The Cub Cadet 524 WE and SWE use a single belt to transfer power from the engine to the auger. These snow blowers have an auger control that pushes an idler pulley against the belt, increasing tension so that the belt will transfer power between the engine’s drive pulley attached to the engine and the output pulley attached to the auger. A belt that is broken or stretched will prevent this power transfer, and the auger won’t move. However, there are four other problems that could keep the auger from spinning:
– The auger control cable is too loose to engage the tension pulley.
– The chute is clogged, forcing snow to gather around the auger.
– An object is lodged in the auger.
– The sheer pins holding the auger have broken.
If these causes have been ruled out, changing the belt should fix the problem. Even if the belt hasn’t failed, it’s a good idea to inspect it at least once a season, replacing it if there are signs of cracking. Unlike the drive belt, the auger belt is easy to replace and doesn’t require any special tools.
Changing the Belt
1. During this repair, the snow blower will need to be flipped on its side, causing fuel to spill out of the tank around the cap. Allow the engine to run until the fuel tank is empty to keep this from happening.
2. The belt is covered by a plastic shroud between the engine and the auger. Facing the front of the snow blower, there is one screw on the left side next to the engine and one on the right side next to the auger. Remove these screws and the cover.
3. Remove the belt guide. This is a piece of wire bolted to a plate behind the top pulley. When reassembling, remember that the washers need to go between the guide and the bold heads.
4. Pull up on the belt and roll it off of the drive pulley.
5. Gently tilt the snow blower forward until it is resting on the auger guard, exposing the underside of the frame.
6. Unbolt the cover on the bottom of the frame. There are four screws: two below the top seam of the sheet metal and two below the middle seam.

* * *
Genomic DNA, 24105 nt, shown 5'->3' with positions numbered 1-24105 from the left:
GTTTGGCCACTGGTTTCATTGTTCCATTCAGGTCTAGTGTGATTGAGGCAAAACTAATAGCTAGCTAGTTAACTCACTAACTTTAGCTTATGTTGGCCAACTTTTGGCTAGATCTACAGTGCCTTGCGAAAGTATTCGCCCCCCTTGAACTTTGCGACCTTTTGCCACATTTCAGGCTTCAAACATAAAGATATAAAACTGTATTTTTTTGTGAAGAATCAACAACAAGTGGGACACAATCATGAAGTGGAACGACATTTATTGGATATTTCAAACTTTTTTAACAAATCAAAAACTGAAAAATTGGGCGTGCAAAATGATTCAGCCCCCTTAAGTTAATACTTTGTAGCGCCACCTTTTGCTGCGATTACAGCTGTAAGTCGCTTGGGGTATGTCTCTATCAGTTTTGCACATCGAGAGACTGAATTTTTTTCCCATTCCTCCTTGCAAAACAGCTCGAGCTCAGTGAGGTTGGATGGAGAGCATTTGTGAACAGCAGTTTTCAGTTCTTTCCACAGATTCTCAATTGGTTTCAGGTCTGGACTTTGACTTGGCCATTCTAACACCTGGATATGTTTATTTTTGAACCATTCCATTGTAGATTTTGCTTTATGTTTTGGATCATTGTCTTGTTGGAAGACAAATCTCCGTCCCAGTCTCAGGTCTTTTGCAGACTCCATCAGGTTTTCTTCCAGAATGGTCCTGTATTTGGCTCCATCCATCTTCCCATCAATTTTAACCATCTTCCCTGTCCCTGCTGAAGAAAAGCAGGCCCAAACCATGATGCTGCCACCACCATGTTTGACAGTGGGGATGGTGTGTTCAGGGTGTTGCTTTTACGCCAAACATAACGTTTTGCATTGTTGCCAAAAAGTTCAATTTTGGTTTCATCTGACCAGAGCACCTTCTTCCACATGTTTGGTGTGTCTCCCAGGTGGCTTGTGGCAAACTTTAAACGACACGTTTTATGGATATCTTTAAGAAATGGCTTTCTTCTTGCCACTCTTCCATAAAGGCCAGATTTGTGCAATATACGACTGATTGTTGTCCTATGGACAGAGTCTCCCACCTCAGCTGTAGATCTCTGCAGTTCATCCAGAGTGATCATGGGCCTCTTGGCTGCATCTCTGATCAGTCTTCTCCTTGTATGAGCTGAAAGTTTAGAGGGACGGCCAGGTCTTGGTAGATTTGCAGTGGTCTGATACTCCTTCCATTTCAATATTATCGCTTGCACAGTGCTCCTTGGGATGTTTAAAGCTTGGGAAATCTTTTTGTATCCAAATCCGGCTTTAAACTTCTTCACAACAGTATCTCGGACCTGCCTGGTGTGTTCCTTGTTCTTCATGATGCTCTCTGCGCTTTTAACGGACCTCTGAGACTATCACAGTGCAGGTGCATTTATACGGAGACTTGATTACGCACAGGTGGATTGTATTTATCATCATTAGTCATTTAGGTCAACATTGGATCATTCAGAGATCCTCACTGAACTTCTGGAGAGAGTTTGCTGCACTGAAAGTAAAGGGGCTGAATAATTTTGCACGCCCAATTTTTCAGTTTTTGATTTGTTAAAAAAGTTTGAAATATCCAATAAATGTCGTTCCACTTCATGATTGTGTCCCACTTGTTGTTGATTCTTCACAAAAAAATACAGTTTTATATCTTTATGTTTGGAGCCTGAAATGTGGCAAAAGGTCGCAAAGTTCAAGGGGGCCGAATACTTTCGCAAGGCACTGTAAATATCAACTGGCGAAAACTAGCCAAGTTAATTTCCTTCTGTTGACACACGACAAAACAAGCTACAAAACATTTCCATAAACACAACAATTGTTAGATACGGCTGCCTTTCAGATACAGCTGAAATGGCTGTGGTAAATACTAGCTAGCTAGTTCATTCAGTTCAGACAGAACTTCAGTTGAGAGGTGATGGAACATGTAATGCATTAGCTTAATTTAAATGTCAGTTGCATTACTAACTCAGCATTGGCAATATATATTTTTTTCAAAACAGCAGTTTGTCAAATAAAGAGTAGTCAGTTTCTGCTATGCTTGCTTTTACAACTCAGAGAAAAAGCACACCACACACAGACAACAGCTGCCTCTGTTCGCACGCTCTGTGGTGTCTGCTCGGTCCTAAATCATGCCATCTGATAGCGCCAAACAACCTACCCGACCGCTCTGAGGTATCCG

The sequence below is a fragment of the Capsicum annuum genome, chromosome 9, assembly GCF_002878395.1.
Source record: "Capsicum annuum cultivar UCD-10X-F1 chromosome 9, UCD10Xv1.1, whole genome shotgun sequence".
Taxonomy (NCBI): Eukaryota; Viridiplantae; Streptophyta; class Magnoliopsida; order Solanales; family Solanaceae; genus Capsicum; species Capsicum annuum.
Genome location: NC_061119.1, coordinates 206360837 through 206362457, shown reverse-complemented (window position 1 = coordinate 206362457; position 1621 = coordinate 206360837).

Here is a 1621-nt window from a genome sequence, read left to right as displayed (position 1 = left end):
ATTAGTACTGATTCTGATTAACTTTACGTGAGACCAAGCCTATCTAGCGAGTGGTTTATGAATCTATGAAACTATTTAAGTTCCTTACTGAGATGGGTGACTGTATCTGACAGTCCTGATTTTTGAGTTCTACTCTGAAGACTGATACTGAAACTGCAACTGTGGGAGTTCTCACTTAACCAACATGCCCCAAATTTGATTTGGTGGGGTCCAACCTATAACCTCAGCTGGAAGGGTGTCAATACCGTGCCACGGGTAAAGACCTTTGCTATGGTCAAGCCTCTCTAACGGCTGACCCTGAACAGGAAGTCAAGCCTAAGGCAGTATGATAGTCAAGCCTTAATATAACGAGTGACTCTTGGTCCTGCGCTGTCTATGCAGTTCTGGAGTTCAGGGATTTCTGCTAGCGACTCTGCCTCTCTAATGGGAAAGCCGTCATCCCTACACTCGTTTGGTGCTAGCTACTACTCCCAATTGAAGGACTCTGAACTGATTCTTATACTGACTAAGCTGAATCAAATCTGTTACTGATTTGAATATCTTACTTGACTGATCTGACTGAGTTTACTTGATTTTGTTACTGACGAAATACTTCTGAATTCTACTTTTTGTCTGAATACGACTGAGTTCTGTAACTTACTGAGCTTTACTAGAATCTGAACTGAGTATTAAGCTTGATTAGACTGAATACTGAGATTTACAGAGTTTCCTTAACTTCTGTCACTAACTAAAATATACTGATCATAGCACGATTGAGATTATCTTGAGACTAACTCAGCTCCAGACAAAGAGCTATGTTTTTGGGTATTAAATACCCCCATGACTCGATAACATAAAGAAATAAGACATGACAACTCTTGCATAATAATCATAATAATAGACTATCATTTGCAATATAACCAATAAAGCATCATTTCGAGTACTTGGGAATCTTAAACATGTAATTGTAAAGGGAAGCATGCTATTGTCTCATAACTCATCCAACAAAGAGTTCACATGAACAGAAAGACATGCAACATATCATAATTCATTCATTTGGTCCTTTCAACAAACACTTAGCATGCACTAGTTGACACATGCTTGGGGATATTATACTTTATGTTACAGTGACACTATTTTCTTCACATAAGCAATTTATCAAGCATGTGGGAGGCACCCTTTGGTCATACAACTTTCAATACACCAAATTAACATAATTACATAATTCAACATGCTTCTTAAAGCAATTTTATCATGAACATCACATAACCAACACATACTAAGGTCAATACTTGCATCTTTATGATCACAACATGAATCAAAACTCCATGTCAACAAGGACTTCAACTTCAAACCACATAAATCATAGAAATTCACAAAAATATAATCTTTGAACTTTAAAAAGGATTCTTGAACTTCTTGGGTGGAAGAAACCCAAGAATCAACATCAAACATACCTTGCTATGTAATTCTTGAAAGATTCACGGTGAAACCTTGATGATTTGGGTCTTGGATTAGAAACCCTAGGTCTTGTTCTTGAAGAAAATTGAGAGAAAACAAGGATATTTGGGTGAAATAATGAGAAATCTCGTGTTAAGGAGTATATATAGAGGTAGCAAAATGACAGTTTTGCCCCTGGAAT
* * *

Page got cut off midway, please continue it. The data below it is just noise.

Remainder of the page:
7. On the lower left next to the auger pulley there is a shoulder bolt that acts as a belt keeper. Loosen the nut on this bolt and slide it upwards out of the bracket to remove it.
8. Roll the belt off of the auger pulley. Engaging the auger control will make this easier. The belt can then be pulled straight out from the housing.
9. Follow these steps in reverse to install the new belt. Check the tension spring next to the shoulder bolt and make sure it hasn’t come loose.
Now that the belt has been installed, the auger control will need to be tested and adjusted.
Adjusting the Auger Control
1. Put the control in the “up” position. The cable should have a little slack, but not be tight.
2. Refuel the snow blower and start it in a well ventilated area.
3. Engage the auger control for 10 seconds and then release. Repeat several times.
4. Disengage the auger control and set the throttle to Fast (rabbit symbol.) Walk around to the front of the snow blower and check to see if the auger is moving.
If the auger does not turn when the control is engaged, the cable needs to be tightened. If the auger is moving at all during step 4, the cable will need to be loosened.
5. Shut off the engine and wait until all moving parts have stopped.
6. Facing the controls, follow the auger control cable down to the adjustment bracket next to the left wheel. Loosen the top bolt. Slide the bracket up to loosen the cable or down to tighten it. Tighten the top bolt, and then follow steps 1-4 to recheck the tension.
Where do I get the belt?